Tretinoin comes in several different forms, primarily a cream and gel base. Although both work for treating hormonal acne breakouts, there are a few key differences which we have notated below:

DifferencesTretinoin CreamTretinoin Gel
TextureThicker, more moisturizingLighter, more drying, alcohol-based
Best for Skin TypeDry or sensitive skinOily, combination, or acne-prone skin
Feel on SkinHeavier, potentially greasierAbsorbs quickly, feels lighter
IrritationGenerally less irritating; better for sensitive skinMore potentially irritating due to alcohol content
ApplicationEasier to spread evenly; may need less productDries quickly; requires fast, even spreading
SuitabilityBetter in drier climates or in colder weatherMore suitable for humid climates or warmer weather
ComedogenicitySome formulations might clog poresLess likely to clog pores
Preferred UseGood starting option for new tretinoin usersGood for those accustomed to tretinoin or with more oily skin
MoisturizingMore moisturizing; can alleviate some of the dryness associated with tretinoinLess moisturizing; can increase skin dryness

Will tretinoin improve hormonal levels?

No, tretinoin will not change hormonal levels at all. Although tretinoin is highly effective in treating hormonal acne it does nothing to address the root cause of a hormonal imbalance.

Because of this we highly recommend analyzing your diet, supplements, and other skincare products so you can address the root cause of your hormonal acne – your hormones.

Does tretinoin help acne scars?

Yes, tretinoin is highly effective in reducing the appearance of acne scars by speeding up skin cell turnover, which accelerates new skin cell growth wherever it is topically applied.

This is why many dermatologists recommend applying Tretinoin cream to prep the skin for chemical peel treatments aimed at removing acne scars.   

A three-and-a-half-month study involving 38 participants with acne scarring (9 males and 29 females) aged between 16 and 29 confirmed the benefits of using Tretinoin for acne scars. The results showed that 79% of the participants witnessed the flattening of their acne scars when they used the cream consistently. It was seen that the cream worked best on younger acne scars as well as indented icepick scars.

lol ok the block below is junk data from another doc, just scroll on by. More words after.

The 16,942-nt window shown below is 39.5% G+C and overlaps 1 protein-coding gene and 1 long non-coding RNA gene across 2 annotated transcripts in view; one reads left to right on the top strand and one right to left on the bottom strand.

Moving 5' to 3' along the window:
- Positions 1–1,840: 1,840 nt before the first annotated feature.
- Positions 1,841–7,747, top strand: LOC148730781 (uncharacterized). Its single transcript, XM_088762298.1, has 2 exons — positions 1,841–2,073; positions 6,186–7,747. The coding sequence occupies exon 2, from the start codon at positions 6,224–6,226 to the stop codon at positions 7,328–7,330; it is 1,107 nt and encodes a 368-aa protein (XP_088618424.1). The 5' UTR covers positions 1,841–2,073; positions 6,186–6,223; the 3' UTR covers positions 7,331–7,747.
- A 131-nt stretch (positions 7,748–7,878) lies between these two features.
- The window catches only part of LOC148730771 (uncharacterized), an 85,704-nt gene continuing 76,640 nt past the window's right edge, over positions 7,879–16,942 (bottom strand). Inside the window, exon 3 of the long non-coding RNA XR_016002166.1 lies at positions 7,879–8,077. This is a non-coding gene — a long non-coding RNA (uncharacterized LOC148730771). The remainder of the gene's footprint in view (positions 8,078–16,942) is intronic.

In another study, 94% of the participants reported a reduction in their acne scars’ depth after using Tretinoin cream with an iontophoresis device twice a week for three months.

Is tretinoin safe for fungal acne?

No, tretinoin should not be used on skin with fungal acne. Fungal acne is resistant to retinoids and many types of antibiotics. In fact, prolonged retinoid use can actually worsen fungal acne symptoms by inflaming the hair follicles.

Although many people believe retinoids antimicrobial properties make them beneficial for fungal acne and yeast infections, you should check with a dermatologist to ensure you do not contract any unwanted side effects

Does Tretinoin require a prescription?

Yes, tretinoin requires a prescription for a dermatologist. It cannot be bought over the counter.

Tretinoin vs. retinol for hormonal acne

Although both tretinoin and retinol are vitamin A derivatives that are used to increase skin cell turn over and treat acne breakouts they have different strength levels, use cases, and side effects.

The difference lies in the formula’s strength – retinol is weaker than retinoids like tretinoin, which is why it can easily be obtained without a prescription. For tretinoin or products that contain tretinoin, you’ll need a prescription from a dermatologist and can expect greater effectiveness in return.

Below we have a comparison chart to highlight some of the key differences between tretinoin and retinol:

PotencyHigh (more potent)Moderate (less potent)
PrescriptionYes (prescription required)No (available over the counter)
Primary UseModerate to severe hormonal acneMild hormonal acne or maintenance
EfficacyFaster and more effective in acne treatmentSlower, gradual effectiveness in acne treatment
Side EffectsHigher chance of irritation, redness, peeling, and sensitivityGenerally milder side effects like slight irritation and dryness
Skin SensitivityMore likely to cause irritation, especially in sensitive skinLess irritating, suitable for sensitive skin
Onset of ResultsTypically shows results quickerTakes longer to see visible results
ApplicationUsually 2-3 times per week (as prescribed)Often used daily, depending on the product and skin tolerance
FunctionUnclogs pores, reduces inflammation, promotes cell turnoverGradually converts to retinoic acid in the skin, promoting cell turnover
Additional BenefitsAlso used for anti-aging, reducing wrinkles, and improving skin textureAlso offers anti-aging benefits; improves texture and tone but more slowly
SuitabilitySuitable for people needing aggressive acne treatmentGood starting retinoid for beginners or those with less severe acne

Tretinoin vs. Accutane for hormonal acne